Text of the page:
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SnowFlurry 2 2017/18 | Humidity and temperature - an emancipated marriage

Hand in hand

by Lukas Ruetz 11/23/2017
Far too little attention is paid to humidity in everyday snowmaking. However, its influence on the snow cover is just as important as the temperature. Let's consider a marriage in which complete equality between the two partners is the reality.

Looking for a partner

We don't need to talk much about air temperature and its direct influence on snow temperature and therefore on the properties of snow. Actually. We all know that the formation and transformation of snow is heavily dependent on the air temperature. That with the supercooled droplets, the crystallization nuclei in the cloud or the temperature gradient on the ground and so on.

But behind the supposedly dominant groom called "temperature" there is a lot we should know beyond that: Snow can be 0°C "warm", but when it falls from the sky it can also be -30°C "cold". In both cases, it is relatively "hot". Why? At 0°C, snow melts and turns into the liquid phase. That is why it is never actually far from its melting point. And much colder snow practically never falls to earth in our region, or hardly cools down any more once it is already on the ground. Materials that are just below their melting point are very versatile.

What does that mean? Let's compare the snow with a lump of steel: with a melting point of around 1,400°C, steel starts to glow at around 600°C, at 1,300°C it glows brightly and glistens and, to an observer not affected by the Austrian metalworkers' wage negotiations, appears to be on the verge of exploding. Annealing changes the properties of steel. Annealing is therefore used specifically to process it. This is referred to as "recrystallization annealing". This term shows us the analogy to snow: at temperatures just below the melting point, much more changes take place than at temperatures far below. Snow that is -20°C cold, or - as is often the case in our winter snow cover - only -6°C, is mega-hot in this sense. This is why everything in a snowpack is constantly transforming or recrystallizing.

How it transforms depends on the temperature gradient, i.e. the temperature difference between different snow crystals. If the temperature difference is large, the water vapor migrates from the warm part to the cold part and freezes there in such a way that it forms crystals, which we later know as weak layers. If the temperature difference is small or the crystals are at the same temperature, they become smaller and smaller and roundish - the snow becomes firmer and settles faster. If the temperature is so high that it even melts and then freezes again, we find different crystal shapes. Our groom, the air temperature, constantly influences this process: during the formation of the snow in the cloud and later in the existing snow cover and on its surface, which is in constant heat exchange with the air temperature.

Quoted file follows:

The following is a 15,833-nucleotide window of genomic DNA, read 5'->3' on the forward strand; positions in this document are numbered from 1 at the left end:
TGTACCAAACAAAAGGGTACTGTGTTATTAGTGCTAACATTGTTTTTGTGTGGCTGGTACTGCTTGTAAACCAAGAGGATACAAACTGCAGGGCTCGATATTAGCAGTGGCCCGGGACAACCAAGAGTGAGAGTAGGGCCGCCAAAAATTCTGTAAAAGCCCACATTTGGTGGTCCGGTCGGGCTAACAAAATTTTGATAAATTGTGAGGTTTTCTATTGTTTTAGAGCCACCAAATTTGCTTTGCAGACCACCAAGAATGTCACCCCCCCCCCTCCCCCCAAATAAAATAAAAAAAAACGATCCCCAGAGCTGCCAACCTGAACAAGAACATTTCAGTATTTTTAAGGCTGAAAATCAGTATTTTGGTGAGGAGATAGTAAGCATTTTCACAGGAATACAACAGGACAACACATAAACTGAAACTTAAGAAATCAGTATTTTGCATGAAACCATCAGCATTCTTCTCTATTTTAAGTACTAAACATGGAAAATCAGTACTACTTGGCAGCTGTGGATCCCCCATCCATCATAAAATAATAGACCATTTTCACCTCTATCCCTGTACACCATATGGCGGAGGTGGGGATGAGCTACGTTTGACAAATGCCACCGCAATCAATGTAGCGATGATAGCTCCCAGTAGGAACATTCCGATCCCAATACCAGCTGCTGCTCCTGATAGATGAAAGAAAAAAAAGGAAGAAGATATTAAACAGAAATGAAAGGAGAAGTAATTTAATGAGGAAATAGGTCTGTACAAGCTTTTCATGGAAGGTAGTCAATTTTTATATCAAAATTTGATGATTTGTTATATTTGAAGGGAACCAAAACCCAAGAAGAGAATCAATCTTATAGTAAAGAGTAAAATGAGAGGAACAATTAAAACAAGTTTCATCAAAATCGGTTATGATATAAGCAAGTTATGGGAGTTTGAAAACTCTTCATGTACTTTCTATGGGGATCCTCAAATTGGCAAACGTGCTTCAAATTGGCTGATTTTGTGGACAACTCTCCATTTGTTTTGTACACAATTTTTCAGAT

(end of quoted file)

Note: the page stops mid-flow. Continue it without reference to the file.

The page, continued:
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The partnership

However, the air temperature alone is not decisive for the snow. It has already married up with air humidity. Humidity influences snow in the same way - only indirectly: through its influence on the snow temperature by means of irradiation and radiation, evaporation and sublimation.

With regard to radiation, the whole thing is quickly explained: the higher the humidity, the more the heat radiation from the snow surface is hindered. The water particles in the air reflect the heat radiation back to the ground and the snow surface becomes warmer or cools down less. A cloud screen prevents the radiation more or less completely, high humidity greatly hinders the radiation.

The same principle applies to sublimation and evaporation: the higher the humidity, the less the snow surface can cool down. Evaporation of liquid water on a moist snow surface and sublimation of snow on the snow surface cools the snow cover - the phase transition from liquid to gaseous or from solid to gaseous requires energy, i.e. heat.